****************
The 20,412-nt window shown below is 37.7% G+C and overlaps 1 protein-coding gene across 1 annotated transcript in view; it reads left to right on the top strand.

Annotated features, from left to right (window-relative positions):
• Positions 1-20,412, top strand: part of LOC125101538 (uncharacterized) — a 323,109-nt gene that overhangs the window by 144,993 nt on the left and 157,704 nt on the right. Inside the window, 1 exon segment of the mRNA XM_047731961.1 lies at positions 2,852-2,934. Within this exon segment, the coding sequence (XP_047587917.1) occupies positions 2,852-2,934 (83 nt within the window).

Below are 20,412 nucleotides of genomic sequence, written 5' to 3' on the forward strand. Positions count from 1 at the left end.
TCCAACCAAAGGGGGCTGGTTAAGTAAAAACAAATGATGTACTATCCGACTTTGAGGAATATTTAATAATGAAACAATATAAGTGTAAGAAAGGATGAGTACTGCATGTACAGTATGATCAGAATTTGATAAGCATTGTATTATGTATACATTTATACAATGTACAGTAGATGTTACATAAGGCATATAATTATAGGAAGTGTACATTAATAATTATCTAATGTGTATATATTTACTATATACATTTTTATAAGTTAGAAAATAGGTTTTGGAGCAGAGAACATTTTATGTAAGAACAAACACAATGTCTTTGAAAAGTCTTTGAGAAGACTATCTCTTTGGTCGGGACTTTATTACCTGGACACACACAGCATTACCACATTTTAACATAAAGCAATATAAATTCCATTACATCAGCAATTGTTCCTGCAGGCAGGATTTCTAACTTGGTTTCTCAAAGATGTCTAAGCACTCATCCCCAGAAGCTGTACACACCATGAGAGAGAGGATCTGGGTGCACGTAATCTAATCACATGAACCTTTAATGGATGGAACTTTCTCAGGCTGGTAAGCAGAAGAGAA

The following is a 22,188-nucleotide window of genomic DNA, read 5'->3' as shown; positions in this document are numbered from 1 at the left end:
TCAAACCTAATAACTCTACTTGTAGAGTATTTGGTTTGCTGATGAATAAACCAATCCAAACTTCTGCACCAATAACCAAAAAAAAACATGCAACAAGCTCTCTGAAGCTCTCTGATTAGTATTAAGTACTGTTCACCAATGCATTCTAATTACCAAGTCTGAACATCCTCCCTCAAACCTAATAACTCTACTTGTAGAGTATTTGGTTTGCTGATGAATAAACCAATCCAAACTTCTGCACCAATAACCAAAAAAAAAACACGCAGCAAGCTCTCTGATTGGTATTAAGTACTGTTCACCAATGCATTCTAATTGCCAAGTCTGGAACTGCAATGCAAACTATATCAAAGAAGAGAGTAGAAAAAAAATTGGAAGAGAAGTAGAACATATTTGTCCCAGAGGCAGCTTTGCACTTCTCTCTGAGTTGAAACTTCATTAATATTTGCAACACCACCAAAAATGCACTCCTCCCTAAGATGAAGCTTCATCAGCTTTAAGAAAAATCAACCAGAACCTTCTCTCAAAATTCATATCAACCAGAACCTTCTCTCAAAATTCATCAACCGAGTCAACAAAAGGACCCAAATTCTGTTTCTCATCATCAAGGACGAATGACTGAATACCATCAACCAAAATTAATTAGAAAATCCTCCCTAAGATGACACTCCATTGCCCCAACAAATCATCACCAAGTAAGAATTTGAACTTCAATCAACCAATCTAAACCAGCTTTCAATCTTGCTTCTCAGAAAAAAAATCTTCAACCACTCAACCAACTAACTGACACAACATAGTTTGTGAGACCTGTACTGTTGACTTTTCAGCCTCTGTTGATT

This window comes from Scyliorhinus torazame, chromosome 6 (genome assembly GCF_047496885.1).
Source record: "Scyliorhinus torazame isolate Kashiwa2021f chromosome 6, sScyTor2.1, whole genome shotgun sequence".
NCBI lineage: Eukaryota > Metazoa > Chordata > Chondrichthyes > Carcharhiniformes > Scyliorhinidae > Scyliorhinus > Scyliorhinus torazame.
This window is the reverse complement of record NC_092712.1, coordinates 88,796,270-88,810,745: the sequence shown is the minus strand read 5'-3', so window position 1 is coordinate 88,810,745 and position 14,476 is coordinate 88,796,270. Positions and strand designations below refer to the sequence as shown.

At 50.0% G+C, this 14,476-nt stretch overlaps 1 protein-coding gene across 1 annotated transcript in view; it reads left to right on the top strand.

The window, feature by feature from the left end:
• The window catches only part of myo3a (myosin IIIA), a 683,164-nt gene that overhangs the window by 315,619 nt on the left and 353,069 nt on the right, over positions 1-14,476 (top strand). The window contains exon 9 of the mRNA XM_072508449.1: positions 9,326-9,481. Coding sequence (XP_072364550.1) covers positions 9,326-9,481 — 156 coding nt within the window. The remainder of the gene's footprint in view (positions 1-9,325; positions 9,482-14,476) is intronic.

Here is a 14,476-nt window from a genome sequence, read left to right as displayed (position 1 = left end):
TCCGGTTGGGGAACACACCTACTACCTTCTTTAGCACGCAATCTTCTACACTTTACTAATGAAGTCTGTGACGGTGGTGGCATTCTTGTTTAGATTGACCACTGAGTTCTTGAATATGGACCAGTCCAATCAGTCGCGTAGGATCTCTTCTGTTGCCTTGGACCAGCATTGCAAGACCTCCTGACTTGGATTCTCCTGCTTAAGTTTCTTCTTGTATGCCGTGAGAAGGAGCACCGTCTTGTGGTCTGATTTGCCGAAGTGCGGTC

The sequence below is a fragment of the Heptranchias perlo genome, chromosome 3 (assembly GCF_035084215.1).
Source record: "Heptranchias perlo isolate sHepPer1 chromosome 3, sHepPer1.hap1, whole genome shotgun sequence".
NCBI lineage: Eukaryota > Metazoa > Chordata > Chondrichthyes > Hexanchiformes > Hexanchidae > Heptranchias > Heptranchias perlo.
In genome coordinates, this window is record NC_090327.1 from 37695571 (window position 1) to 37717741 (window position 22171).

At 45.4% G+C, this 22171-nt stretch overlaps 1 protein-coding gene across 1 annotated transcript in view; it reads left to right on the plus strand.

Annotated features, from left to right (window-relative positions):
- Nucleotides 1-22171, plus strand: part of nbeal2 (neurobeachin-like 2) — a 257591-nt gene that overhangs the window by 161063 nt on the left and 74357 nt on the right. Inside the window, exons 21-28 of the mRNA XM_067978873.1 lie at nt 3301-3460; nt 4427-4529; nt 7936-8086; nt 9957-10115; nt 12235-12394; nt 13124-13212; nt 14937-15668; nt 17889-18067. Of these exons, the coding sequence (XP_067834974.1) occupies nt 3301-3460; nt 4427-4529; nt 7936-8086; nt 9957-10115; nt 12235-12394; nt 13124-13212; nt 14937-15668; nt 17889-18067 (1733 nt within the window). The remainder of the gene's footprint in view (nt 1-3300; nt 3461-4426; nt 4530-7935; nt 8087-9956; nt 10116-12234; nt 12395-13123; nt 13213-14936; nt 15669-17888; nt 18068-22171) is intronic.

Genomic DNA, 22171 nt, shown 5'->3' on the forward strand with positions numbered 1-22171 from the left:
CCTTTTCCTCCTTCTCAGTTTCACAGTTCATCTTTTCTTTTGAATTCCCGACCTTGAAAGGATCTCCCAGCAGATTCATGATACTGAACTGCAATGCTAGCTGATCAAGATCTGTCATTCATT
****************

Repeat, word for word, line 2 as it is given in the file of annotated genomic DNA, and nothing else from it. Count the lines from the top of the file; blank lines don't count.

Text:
Annotated features, from left to right (window-relative positions):